Thursday, April 17, 2014

The Italian Connection

Italy is not often grouped among Europe's Great Powers. But with 73 seats in the EP--the same as the UK, just one less than France--Italy does weigh in fairly heavily in that forum. For that reason it was no surprise to see Alexis Tsipras in Rome yesterday, fresh from his triumphant march to the Bastille on Saturday, collecting his endorsement from the SEL (Left Ecology Freedom) Party and its luminaries, Barbara Spinelli and Nichi Vendola. On the other hand, current polls suggest that SEL and its Left allies won't make it over the bar to win any  seats in the new EP.

But that's not the crux of the story in Italy, where the third largest bloc (18 seats, according to the same polls) may belong to Beppe Grillo's Movimento Cinque Stelle. Since that party has never appeared in the EP, no one quite knows how they will affiliate. Marine Le Pen was in Italy after her party's blow-out in the Municipals, but her Italian compagni della strada--the Northern League and the Fratelli Italiani, both suspiciously neo-fascist, in the literal sense--are completely unpalatable to Grillo and his grillini, who for the most part have left-libertarian tendencies. Joining the conventional parties of the center makes even less sense  for this anti-establishment crowd.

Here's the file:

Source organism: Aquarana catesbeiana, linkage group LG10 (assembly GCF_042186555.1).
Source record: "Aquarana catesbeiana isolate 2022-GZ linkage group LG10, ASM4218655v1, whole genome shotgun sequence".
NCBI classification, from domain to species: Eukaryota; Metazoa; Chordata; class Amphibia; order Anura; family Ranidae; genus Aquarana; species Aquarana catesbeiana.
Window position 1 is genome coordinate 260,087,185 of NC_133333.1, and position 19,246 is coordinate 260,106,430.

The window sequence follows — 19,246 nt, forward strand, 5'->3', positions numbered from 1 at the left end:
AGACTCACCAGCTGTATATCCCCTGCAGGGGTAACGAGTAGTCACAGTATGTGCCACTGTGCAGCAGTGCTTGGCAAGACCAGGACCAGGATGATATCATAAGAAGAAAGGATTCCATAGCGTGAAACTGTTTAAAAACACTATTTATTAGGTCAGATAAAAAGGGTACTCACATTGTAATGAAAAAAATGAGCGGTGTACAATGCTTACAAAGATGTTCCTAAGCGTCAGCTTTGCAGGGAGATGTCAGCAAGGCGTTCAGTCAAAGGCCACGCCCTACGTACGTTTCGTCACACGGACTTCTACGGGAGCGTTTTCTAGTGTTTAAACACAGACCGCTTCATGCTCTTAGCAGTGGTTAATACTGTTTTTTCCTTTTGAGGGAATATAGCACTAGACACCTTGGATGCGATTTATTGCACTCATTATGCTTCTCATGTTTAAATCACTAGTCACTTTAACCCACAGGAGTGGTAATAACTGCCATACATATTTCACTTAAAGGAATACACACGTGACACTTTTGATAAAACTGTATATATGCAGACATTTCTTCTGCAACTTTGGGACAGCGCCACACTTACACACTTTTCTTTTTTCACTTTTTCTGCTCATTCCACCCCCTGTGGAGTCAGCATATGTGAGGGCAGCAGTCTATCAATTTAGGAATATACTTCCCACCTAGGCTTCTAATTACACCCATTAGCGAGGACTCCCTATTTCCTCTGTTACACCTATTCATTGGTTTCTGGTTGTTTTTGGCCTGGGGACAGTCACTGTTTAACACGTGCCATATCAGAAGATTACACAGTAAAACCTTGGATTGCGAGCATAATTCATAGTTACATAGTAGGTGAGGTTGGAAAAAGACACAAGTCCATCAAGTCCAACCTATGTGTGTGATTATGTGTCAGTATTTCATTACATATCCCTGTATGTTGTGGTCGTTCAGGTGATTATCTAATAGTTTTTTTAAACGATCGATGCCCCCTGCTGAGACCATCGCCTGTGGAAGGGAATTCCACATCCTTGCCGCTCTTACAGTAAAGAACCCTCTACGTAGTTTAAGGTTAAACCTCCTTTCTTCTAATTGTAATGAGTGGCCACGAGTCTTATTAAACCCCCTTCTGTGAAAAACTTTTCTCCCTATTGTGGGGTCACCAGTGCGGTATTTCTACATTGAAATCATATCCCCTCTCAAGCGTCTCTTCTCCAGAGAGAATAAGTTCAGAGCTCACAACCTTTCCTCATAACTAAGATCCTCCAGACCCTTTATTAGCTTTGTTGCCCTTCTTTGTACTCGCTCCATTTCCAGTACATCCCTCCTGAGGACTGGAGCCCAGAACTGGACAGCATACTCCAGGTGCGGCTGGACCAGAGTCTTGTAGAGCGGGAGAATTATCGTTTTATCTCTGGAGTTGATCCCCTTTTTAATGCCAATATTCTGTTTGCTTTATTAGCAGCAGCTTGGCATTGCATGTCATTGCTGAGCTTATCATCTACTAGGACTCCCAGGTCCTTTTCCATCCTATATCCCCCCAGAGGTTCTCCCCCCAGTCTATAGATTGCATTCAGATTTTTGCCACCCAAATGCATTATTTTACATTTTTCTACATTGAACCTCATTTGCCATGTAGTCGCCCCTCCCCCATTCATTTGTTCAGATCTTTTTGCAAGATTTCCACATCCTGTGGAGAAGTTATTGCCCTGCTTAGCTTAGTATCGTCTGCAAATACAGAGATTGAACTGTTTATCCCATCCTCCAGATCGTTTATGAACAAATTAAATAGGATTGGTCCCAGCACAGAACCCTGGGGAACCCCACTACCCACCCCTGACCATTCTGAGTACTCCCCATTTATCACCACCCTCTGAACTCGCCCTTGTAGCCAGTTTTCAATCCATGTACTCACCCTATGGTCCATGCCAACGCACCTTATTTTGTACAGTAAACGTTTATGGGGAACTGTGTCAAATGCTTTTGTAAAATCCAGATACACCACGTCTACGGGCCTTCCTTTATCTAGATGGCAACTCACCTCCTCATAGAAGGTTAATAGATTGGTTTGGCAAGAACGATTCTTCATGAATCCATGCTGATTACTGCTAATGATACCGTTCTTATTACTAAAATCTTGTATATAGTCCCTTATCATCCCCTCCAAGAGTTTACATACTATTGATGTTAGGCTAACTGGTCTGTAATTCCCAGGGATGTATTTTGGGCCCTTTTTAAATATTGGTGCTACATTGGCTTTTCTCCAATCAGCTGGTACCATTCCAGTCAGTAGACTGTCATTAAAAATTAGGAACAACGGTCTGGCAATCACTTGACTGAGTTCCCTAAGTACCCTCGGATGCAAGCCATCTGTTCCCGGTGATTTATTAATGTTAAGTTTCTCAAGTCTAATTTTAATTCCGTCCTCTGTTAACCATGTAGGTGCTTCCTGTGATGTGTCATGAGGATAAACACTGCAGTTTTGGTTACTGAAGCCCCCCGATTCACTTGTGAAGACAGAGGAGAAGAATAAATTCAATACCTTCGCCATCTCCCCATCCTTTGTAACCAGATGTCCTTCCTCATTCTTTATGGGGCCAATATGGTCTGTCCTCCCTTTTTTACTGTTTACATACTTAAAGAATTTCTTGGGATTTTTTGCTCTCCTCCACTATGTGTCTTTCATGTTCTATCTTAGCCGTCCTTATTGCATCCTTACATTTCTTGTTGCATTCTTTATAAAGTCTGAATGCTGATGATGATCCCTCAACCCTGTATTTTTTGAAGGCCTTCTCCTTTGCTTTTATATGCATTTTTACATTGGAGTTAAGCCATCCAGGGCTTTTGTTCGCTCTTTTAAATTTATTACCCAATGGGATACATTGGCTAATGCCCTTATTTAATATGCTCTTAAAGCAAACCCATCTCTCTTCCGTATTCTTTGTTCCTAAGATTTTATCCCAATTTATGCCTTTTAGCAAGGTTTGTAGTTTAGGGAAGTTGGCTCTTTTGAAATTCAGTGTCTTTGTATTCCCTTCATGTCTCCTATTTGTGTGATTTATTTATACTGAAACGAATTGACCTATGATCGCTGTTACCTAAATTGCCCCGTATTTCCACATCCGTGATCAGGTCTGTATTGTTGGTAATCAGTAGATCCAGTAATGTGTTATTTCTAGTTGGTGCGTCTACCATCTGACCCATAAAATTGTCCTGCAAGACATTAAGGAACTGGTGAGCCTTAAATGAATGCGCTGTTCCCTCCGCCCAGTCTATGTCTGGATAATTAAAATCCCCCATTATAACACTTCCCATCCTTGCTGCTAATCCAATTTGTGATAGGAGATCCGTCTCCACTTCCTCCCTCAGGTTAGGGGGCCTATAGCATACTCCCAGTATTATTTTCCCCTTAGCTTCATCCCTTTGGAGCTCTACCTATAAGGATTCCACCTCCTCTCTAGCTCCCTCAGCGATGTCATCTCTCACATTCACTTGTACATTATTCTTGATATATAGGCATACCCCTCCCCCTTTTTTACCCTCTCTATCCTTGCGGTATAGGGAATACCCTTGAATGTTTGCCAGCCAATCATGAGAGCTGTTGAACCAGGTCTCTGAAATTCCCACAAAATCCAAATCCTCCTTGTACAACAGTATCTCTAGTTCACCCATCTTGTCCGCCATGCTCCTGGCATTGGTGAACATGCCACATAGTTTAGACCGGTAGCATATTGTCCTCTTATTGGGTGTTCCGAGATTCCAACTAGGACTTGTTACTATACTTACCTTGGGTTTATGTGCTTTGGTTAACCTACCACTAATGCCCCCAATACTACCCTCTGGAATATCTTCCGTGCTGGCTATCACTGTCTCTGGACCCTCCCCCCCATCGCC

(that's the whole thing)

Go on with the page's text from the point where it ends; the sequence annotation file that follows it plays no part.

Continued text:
So will they join Tsipras and the GUE? Domestically they spurned Vendola's overtures when it seemed possible to form a Left coalition government with Democrats, Sel and the MCS. But that was then, and part of a domestic realignment. On the European front Grillo's legions might find themselves most at home on the left aisle, and that would increase the weight of Tsipras and the Other Europe cause by quite a lot. Vedremmo.


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